Monk jerked himself back to the present and the loud, busy river, the cold spray off the water whipping his face. Ahead of them was a four-masted schooner lying at anchor, rolling slightly on the wake from a string of barges. She was wide beamed and quite deep of draft, an oceangoing carrier of heavy cargo, swift under full sail, easy to maneuver, and this close, the gun ports on the foredeck were plain to see. She would be neither caught nor captured easily.

Yet here in her home port she was a sitting target for two or three men creeping up over the black water by night, swarming up the sides to the deck and taking an inattentive guard by surprise.

They were almost alongside, and Louvain rose to his feet, balancing with a slight swaying of his body to the motion of the river.

“Ahoy! Maude Idris! Louvain coming aboard!”

A man appeared at the rail, looking down at them. He was broad-shouldered, short-legged, powerful. “Right sir, Mr. Louvain!” he shouted back, and a moment later a rope ladder hurtled over from the deck and uncoiled down the side. The waterman maneuvered the boat underneath it, and Louvain caught the bottom rung in his hand. He hesitated an instant, as if to question whether Monk was capable of climbing up after him. Then he changed his mind and went without turning around, hand over hand with obvious practice, reaching the top to swing over the rail and stand up on the deck, waiting for Monk to follow.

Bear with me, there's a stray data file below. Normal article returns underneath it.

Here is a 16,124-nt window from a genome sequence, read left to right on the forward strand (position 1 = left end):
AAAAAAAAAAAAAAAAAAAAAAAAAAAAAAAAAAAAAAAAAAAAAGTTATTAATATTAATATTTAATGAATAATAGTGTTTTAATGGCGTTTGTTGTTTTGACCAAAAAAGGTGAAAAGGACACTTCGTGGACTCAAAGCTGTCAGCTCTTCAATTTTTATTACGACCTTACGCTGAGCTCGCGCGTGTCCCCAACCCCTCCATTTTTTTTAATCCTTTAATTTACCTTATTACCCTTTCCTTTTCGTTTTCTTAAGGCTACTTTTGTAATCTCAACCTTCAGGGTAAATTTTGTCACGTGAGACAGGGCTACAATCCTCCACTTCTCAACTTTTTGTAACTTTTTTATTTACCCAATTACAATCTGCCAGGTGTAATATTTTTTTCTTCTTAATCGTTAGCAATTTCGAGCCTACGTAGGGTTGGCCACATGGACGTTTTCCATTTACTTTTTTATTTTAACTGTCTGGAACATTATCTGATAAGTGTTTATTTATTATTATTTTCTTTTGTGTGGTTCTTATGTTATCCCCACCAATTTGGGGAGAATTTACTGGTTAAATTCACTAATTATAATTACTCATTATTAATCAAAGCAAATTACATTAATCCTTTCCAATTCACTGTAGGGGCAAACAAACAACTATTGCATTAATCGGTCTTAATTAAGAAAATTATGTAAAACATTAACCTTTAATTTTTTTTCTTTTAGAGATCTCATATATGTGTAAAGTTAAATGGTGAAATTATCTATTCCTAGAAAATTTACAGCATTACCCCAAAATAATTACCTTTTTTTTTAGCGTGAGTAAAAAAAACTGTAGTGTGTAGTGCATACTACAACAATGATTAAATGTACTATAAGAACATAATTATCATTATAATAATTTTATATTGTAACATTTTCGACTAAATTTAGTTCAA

Monk steadied himself, grasped the rope ladder to hold it firm, then raised his foot as Louvain had done, putting his hand out to grip the third rung, and hoisted himself up. He hung suspended for a perilous instant, neither balanced on the boat nor on the ladder. The water churned beneath him. The schooner rolled, swinging him wide, then banging him back against the hull, bruising his knuckles. He threw his weight upwards and took the next rung, and the next, until he too went over the rail and stood up beside Louvain. They had neither of them made any